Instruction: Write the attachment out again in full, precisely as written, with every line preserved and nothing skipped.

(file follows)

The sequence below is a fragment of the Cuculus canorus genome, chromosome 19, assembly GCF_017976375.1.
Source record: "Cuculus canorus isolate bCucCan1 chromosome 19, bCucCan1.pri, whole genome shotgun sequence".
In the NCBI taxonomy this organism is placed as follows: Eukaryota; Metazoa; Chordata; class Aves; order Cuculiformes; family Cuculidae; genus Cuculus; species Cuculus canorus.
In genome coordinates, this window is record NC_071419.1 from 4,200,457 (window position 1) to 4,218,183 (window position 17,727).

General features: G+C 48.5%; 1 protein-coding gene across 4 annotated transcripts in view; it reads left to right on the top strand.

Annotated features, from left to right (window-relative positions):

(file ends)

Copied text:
The sequence below is a fragment of the Cuculus canorus genome, chromosome 19, assembly GCF_017976375.1.
Source record: "Cuculus canorus isolate bCucCan1 chromosome 19, bCucCan1.pri, whole genome shotgun sequence".
In the NCBI taxonomy this organism is placed as follows: Eukaryota; Metazoa; Chordata; class Aves; order Cuculiformes; family Cuculidae; genus Cuculus; species Cuculus canorus.
In genome coordinates, this window is record NC_071419.1 from 4,200,457 (window position 1) to 4,218,183 (window position 17,727).

General features: G+C 48.5%; 1 protein-coding gene across 4 annotated transcripts in view; it reads left to right on the top strand.

Annotated features, from left to right (window-relative positions):